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Solutions - Concrete Paving

Your road type depends on traffic patters, regional preference and availability of materials. Our solutions can address all types of rigid pavement needs. Connect with our team to determine the best solution for you.


A highway pavement structure consists of a concrete pavement surface over a base/subbase layer placed above the natural or stabilized soil or subgrade. In concrete pavements, wheel loads are distributed over a wide area of subgrade due to the concrete layer’s rigidity and high modulus of elasticity. While the current pavement design method involves determining the appropriate concrete thickness to distribute all types of imposed stresses (i.e. wheel load stresses) to a safe value on the subgrade so that its baring capacity is not exceeded, we promote a more wholistic approach by optimizing each pavement layer to provide the performance needed to meet both structural and environmental conditions. 

​Highway concrete pavements are mainly known to provide a smooth surface, which leads to skid prevention and provides ride comfort, and for their long life and low maintenance cost. The most common types of rigid pavements are jointed concrete pavement (JCP) and continuously reinforced concrete pavement (CRCP). JCP uses contraction joints for the prevention of random crack development and dowel bars or aggregate interlocks are normally used for load transfer across joints. CRCP offers the benefit of eliminating joint distresses by incorporating continuous longitudinal reinforcement with no transverse expansions or contraction joints except at bridges or pavement transitions. Other types of concrete pavements include jointed reinforced concrete pavement (JRCP) and pre-stressed and post-stressed concrete pavement (PCP). ​


Industrial Paving

Among the most intense pavement applications, industrial pavements often face unusually heavy, dynamic, and even impact loads.  Industrial pavement sections often consist of multiple thick material layers, when optimized, working together to distribute applied loads more evenly, diffusing internal stresses, in the most efficient manner.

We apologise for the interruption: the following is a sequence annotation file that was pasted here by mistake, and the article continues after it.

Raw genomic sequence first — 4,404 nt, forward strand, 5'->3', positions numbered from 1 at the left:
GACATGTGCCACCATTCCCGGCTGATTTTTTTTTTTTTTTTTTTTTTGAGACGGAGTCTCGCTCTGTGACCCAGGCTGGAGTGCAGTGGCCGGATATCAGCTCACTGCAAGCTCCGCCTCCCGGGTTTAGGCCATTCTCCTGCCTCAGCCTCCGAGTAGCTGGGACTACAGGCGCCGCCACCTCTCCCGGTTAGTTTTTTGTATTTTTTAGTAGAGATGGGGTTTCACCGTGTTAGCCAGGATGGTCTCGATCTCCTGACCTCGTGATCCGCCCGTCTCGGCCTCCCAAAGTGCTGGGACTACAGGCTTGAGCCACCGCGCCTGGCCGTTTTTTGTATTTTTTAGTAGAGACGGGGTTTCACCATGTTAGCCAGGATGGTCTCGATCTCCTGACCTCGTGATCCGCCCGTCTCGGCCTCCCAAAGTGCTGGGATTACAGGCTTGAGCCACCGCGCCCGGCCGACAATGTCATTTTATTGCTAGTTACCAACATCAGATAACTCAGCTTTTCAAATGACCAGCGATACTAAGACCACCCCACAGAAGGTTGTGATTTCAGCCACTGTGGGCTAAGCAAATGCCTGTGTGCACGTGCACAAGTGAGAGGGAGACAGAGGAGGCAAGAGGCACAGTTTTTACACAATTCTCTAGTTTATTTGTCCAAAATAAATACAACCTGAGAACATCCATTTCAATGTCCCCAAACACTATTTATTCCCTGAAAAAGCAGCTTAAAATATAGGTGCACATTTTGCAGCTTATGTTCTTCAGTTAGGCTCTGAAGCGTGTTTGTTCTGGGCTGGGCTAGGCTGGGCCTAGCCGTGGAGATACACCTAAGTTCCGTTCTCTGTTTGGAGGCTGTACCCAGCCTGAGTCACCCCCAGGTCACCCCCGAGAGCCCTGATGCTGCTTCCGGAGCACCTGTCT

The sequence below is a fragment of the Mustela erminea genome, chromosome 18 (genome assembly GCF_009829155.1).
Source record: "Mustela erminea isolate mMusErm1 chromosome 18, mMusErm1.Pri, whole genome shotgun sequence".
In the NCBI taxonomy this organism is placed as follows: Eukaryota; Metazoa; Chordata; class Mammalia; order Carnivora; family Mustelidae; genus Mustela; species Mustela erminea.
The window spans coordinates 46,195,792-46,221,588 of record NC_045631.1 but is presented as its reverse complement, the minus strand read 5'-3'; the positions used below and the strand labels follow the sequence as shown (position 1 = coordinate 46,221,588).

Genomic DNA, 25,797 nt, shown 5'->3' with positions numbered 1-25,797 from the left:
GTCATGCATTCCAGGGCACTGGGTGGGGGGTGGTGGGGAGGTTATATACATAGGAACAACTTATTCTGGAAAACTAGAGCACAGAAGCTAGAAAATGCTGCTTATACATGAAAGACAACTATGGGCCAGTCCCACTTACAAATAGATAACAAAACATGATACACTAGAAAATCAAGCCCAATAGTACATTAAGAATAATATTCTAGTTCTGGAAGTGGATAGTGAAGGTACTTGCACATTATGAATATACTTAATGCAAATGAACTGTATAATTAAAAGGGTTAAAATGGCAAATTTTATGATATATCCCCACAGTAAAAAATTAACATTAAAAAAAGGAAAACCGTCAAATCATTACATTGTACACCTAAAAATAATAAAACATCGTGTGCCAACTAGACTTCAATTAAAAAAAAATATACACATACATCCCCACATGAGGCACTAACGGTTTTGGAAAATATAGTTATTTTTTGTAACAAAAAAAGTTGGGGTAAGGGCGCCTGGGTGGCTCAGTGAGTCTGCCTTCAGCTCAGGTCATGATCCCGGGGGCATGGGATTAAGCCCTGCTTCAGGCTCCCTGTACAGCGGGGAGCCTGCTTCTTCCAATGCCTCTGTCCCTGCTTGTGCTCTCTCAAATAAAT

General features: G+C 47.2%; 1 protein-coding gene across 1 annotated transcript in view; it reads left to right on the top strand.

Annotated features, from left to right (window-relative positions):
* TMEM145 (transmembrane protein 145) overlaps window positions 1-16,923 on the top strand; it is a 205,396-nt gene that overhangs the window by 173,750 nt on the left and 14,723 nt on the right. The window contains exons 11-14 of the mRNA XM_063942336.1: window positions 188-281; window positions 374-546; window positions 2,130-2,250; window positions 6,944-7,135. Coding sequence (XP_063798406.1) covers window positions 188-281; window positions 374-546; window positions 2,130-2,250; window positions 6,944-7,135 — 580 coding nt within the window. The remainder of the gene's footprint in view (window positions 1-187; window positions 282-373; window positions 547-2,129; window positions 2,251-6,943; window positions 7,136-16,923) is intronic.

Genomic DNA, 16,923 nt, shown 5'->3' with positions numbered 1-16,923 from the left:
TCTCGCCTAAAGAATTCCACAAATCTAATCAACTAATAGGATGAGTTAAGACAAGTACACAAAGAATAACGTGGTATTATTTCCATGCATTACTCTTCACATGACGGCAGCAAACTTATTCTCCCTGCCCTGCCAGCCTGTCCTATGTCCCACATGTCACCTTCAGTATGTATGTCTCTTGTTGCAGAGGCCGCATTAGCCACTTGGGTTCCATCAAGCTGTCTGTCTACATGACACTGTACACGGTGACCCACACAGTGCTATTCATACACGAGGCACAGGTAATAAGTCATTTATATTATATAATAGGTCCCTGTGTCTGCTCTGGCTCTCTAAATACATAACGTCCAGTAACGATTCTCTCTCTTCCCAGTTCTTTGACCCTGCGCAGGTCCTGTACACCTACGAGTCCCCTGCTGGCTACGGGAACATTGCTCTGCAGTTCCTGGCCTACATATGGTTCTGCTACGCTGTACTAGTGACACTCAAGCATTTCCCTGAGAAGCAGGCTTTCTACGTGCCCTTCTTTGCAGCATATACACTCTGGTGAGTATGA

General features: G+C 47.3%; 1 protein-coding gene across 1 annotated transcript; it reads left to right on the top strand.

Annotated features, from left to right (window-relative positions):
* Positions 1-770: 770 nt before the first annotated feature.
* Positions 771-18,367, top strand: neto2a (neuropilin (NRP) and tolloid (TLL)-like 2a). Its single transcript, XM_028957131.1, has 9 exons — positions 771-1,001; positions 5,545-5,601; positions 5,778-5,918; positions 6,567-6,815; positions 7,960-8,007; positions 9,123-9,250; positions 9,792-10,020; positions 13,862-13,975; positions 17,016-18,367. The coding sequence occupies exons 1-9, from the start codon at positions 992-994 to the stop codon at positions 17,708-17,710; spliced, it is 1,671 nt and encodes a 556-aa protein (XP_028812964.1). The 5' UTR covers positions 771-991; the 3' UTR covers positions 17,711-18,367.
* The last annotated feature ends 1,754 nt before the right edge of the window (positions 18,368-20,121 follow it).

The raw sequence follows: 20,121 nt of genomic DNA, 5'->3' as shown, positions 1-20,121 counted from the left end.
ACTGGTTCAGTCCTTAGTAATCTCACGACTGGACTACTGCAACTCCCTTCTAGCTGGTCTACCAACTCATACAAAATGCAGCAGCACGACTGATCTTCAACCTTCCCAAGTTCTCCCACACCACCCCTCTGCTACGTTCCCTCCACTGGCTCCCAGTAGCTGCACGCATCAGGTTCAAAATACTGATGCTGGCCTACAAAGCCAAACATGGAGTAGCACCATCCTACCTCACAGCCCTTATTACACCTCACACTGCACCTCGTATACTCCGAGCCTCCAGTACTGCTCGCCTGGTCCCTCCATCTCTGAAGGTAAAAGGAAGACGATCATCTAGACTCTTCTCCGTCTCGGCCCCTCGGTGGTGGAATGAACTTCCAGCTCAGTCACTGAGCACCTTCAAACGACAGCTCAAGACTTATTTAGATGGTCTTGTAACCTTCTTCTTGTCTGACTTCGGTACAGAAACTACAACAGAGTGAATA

Whether sea port, manufacturing facility, retail distribution center, or other environment, industrial pavements are often designed for an unusually long performance life to avoid loss of revenue during the down time repairs require.

The proven long-term performance of concrete pavements offers engineers choices.  Jointed plain concrete pavement (JPCP) placed by conventional means, provides simple, time-tested performance.  Roller compacted concrete pavement (RCC), a stiff, optimized concrete mixture placed with high density screed, asphalt-type paving machines offers fast placement with its roots in heavy industrial projects for logging industry, US Army Corps of Engineers and countless manufacturing and intermodal facilities.  Whether selecting these or other concrete pavement types, the underlying layers of cement treated base (CTB) and cement stabilized subgrade (CSS) soils working together, can play critical roles maximizing performance and cost.

RCC Compaction

Roller-Compacted Concrete

Roller-compacted concrete (RCC), a durable paving material that carries heavy loads, is now developing as a fast, economical construction method for dams, off-highway pavement projects, heavy-duty parking and storage areas, and as a base for conventional pavement. RCC is a stiff, zero-slump concrete mixture with the consistency of damp gravel comprised of local aggregates or crushed recycled concrete, Portland cement, and water. The mixture is placed and roller compacted with the same commonly available equipment used for asphalt pavement construction.

Typically, RCC is constructed without joints. It needs neither forms nor finishing, nor does it contain dowels or steel reinforcing.

Because of its low water-cement ratio, RCC typically has high strengths similar to, or even greater than, conventional concrete. RCC’s high-strength properties combined with ease of construction and high rate of production often make RCC more economical than a flexible pavement. Additionally, more than 20 years of exposure as logging roads in cold climates have demonstrated that RCC has adequate resistance to freezing and thawing.

These characteristics make roller-compacted concrete simple, fast, and economical.